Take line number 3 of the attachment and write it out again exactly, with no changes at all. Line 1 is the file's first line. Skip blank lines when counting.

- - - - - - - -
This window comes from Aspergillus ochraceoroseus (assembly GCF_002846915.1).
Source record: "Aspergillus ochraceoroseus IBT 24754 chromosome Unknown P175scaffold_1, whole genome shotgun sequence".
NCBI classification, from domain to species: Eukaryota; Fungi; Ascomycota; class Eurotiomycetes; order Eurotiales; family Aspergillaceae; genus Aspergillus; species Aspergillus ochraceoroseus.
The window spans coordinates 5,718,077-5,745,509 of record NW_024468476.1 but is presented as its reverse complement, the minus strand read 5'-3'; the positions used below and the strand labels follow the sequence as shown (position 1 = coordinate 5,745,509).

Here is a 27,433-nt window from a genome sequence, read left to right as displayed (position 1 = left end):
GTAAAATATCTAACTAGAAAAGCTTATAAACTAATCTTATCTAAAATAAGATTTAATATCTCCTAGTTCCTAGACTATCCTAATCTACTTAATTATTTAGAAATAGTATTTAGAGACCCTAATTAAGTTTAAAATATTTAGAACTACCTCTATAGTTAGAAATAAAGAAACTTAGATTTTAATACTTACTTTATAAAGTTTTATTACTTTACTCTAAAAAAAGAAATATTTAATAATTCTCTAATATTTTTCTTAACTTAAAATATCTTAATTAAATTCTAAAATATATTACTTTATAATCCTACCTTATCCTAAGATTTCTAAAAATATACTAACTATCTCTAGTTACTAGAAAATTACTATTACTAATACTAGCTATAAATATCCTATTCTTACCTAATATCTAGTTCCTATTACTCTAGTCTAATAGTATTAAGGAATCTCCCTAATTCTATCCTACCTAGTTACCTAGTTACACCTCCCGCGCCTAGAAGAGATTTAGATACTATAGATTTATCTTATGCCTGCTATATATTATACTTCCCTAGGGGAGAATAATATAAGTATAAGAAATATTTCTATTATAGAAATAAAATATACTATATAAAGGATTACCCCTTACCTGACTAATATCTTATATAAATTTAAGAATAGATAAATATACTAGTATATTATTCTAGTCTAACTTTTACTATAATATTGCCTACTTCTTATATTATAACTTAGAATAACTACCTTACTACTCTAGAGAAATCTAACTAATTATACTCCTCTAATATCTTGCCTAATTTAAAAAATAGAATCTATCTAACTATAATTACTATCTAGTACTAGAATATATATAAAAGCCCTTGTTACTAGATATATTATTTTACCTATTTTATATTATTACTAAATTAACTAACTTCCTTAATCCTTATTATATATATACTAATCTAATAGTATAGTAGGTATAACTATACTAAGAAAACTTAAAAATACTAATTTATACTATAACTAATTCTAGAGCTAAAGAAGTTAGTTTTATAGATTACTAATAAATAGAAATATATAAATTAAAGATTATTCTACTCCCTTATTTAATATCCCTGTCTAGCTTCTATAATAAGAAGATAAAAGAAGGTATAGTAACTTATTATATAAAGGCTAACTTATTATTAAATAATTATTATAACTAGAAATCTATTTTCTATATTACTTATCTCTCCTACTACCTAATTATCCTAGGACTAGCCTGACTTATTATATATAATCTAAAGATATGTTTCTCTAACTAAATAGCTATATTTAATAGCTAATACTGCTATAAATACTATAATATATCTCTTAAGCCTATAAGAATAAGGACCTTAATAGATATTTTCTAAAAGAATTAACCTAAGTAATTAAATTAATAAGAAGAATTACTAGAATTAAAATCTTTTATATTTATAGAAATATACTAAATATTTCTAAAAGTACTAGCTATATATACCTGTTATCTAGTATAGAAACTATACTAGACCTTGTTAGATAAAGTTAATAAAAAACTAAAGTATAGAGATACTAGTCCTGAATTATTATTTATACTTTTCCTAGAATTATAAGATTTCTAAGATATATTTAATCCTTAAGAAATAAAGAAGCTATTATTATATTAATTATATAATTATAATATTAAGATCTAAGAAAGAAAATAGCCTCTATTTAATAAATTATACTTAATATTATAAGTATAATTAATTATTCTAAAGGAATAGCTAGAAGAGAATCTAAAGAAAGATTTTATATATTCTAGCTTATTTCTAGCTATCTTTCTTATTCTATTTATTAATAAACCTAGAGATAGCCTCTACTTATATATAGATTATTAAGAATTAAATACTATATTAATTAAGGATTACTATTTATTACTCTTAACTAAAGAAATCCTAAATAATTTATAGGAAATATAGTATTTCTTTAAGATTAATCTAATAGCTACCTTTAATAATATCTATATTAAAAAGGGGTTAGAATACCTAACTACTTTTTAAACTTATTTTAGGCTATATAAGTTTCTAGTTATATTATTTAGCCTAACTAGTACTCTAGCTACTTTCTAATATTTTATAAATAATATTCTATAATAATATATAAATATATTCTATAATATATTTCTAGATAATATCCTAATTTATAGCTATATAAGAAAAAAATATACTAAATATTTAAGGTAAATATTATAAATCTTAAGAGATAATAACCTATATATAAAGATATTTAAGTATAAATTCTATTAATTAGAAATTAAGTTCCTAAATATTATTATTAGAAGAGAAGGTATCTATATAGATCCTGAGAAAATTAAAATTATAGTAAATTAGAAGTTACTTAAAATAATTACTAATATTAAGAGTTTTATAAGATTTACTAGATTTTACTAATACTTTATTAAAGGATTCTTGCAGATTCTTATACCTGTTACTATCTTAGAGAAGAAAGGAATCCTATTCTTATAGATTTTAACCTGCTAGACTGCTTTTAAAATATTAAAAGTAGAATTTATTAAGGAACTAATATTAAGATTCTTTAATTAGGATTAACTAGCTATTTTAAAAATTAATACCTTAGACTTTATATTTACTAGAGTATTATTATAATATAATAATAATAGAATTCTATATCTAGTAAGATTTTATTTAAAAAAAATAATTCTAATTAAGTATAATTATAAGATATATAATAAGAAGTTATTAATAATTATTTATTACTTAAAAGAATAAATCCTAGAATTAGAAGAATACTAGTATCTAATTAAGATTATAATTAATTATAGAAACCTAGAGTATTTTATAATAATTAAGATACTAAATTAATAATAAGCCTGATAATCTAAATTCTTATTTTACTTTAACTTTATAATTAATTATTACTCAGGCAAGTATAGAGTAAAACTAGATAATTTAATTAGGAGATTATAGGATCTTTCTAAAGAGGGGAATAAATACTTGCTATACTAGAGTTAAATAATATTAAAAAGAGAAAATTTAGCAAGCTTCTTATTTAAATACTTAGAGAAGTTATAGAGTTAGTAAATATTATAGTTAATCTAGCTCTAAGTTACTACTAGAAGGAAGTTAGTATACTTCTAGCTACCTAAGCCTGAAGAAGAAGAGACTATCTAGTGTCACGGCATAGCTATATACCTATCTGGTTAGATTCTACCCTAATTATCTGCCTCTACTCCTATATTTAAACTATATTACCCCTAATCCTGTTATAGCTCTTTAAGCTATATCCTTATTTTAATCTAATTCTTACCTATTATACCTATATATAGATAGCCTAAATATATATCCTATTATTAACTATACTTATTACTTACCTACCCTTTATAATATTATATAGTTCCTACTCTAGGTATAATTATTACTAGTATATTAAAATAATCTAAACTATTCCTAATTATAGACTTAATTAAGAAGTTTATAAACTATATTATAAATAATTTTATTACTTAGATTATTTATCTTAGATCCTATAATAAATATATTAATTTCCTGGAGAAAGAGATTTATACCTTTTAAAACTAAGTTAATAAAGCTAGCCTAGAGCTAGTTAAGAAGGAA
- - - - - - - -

NCBI classification, from domain to species: Eukaryota; Fungi; Ascomycota; class Eurotiomycetes; order Eurotiales; family Aspergillaceae; genus Aspergillus; species Aspergillus ochraceoroseus.